- Use PPC to promote content cost effectively (choose keywords nobody’s bidding on)
- Don’t expect people to just remember you when they are ready to convert. Retarget effectively, attribute, learn and adjust.
Phil Nottingham – CRO with Video: Tips, Tricks and Tactics
“New insights on old topic, great!”
- Videos can massively help to increase conversion, but you need to know how to video effectively to get results.
- Teaching videos, live action explainer videos and personalised sales message videos assist conversion. Culture videos, animated explainers and customer testimonial videos (if too ‘staged’) not so much.
- Play rate drops the further it is down the page. 35% increase in play rate when using a custom thumbnail (it’s like a movie poster).
- Content parts:
- Nose 2% – Don’t disrupt expectation and impress quickly.
- Body 96% – Chunk it into sections and use music for momentum.
- Tail 2% – Be aware of the ‘Peak end’ rule and don’t wrap it up!
- Use Turnstiles to collect information (best >300 sec video length and positioned in the middle 5-20%) and add annotations with ‘Click Here’.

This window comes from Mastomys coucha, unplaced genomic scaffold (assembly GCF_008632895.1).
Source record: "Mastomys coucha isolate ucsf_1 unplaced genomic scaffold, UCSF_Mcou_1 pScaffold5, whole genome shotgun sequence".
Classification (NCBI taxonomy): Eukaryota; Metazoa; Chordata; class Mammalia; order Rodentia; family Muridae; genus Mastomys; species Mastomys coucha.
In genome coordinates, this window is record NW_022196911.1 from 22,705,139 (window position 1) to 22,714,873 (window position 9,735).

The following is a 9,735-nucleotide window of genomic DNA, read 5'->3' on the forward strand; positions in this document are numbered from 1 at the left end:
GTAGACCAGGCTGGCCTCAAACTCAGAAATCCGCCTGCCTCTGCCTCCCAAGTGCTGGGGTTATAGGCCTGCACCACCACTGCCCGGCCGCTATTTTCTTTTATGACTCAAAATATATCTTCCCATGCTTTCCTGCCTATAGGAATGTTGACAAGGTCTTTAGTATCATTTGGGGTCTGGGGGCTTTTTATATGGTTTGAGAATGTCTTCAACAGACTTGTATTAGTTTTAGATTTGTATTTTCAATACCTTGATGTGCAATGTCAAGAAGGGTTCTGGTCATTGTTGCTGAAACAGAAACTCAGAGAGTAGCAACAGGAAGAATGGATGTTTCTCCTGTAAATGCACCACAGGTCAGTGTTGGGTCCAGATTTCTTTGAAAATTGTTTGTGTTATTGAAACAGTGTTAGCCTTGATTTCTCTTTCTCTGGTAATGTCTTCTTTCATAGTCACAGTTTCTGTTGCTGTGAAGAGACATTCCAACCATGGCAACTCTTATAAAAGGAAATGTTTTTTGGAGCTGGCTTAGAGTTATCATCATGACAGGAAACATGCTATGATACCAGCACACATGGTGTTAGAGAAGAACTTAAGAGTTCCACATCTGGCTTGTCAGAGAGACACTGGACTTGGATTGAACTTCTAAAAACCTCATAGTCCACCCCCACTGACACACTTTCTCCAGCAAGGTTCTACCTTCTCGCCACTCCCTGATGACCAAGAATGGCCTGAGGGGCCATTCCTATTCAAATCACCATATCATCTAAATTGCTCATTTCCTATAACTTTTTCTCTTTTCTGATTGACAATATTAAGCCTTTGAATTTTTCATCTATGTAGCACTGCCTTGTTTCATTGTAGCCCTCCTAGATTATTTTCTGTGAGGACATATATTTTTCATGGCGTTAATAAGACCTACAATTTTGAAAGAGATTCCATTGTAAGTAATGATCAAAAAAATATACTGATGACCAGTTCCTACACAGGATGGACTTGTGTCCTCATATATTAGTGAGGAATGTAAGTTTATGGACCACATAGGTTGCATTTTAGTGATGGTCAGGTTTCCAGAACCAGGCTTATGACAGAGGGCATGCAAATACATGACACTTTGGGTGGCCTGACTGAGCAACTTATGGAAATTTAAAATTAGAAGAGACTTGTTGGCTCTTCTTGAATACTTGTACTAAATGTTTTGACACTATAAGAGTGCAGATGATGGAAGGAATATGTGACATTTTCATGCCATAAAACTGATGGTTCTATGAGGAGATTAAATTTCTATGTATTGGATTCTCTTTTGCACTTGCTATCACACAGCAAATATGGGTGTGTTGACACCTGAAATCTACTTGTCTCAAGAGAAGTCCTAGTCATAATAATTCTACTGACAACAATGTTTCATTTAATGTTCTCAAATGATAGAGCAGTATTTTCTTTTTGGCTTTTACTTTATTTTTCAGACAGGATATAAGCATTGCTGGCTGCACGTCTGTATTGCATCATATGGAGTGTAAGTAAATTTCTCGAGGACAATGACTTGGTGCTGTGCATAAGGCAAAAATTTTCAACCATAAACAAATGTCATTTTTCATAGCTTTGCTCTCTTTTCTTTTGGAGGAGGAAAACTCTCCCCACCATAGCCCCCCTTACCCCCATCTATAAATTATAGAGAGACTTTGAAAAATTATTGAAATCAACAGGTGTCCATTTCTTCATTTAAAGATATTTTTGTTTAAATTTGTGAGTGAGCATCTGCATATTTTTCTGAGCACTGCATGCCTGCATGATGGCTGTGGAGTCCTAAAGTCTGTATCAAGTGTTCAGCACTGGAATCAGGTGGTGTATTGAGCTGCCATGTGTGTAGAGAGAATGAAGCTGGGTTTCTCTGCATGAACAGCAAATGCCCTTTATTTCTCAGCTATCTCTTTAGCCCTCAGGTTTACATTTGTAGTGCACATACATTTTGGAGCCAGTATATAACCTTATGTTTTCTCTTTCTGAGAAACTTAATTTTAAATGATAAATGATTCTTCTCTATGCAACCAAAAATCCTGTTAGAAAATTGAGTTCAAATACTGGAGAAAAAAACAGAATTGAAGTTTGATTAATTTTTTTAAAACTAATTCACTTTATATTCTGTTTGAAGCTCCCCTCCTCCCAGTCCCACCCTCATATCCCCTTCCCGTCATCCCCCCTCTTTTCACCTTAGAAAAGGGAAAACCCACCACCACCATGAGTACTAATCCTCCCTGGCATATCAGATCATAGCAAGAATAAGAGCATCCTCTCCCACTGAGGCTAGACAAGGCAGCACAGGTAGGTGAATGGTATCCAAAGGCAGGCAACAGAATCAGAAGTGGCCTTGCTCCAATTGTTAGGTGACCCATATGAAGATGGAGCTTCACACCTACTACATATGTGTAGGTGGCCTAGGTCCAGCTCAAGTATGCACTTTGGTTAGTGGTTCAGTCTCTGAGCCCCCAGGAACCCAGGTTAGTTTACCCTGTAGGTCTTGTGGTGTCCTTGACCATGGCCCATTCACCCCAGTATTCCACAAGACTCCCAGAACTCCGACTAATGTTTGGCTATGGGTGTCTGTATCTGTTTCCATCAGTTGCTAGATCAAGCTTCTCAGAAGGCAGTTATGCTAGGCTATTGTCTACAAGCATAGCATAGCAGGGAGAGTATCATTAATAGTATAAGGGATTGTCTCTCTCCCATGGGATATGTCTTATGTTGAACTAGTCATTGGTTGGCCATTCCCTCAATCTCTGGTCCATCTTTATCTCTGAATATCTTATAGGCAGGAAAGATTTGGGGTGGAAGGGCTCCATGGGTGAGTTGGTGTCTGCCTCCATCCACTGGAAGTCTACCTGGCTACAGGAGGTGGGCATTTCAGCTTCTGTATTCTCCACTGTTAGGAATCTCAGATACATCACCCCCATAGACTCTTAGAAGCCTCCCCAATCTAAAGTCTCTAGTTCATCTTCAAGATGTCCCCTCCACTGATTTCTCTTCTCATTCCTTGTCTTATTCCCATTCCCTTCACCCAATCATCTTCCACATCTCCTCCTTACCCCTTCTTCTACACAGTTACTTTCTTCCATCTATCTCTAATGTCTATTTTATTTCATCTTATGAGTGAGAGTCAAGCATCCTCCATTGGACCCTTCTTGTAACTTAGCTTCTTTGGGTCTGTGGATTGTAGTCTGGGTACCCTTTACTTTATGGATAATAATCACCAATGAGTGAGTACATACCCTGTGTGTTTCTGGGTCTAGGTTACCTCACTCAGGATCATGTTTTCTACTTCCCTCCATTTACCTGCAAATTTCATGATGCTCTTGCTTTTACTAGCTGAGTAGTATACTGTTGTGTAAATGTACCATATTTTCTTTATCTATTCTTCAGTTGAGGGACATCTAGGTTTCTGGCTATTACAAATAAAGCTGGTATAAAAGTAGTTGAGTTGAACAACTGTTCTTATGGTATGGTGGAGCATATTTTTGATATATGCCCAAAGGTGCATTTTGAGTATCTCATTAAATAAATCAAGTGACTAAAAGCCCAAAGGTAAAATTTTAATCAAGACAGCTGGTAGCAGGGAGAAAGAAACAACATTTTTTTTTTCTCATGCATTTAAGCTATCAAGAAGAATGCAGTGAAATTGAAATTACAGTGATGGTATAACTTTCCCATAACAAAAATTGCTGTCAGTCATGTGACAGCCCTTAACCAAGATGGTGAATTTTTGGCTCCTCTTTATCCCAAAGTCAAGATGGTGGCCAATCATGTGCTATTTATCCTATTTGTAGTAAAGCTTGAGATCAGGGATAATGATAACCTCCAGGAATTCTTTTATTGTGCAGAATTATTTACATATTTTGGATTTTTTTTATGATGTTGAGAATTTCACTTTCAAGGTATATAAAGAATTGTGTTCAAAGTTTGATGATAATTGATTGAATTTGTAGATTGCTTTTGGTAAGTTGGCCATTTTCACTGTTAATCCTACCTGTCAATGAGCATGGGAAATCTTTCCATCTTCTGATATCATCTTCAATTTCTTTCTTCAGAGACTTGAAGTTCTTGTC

- Use Wistia, Vidyard or Brightcove for on-page video marketing (more contextually specific compared to YouTube).
Johnathan Dane – The PPC Thermometer – Why You Should Care About Ice Cubes & Lava
“Very actionable, informative and fun.”
- All PPC channels will work for you if you stop using brute force.
- Different types of PPC visitors need different types of offers:
- Cold Visitors – they don’t know you and they’re not looking for what you offer.
- Warm Visitors – they’re interested in what you offer but not sure if you’re their solution.
- Hot Visitors – they’re searching for your brand name and want to do business with you.
- When new PPC channels aren’t working, it’s because you are not matching your call-to-action with their temperature. Lower “the ask” of what you want the visitor to do in order to reduce the threat.
- Match the cycle stage of your visitor by using multi intent keywords.
- Do ‘Backend Plumbing’ in order to increase your channel awareness and consider different linear micro conversion paths (time on site, scroll depth, form field completion, button click, conversion).
Mogens Møller – How to Compete Against the Big Ones in the World of E-commerce
“LOL this guy… good energy, good examples.”
- Be aware of your USPs and transfer them to your online business to differentiate from the ‘big’ competitors.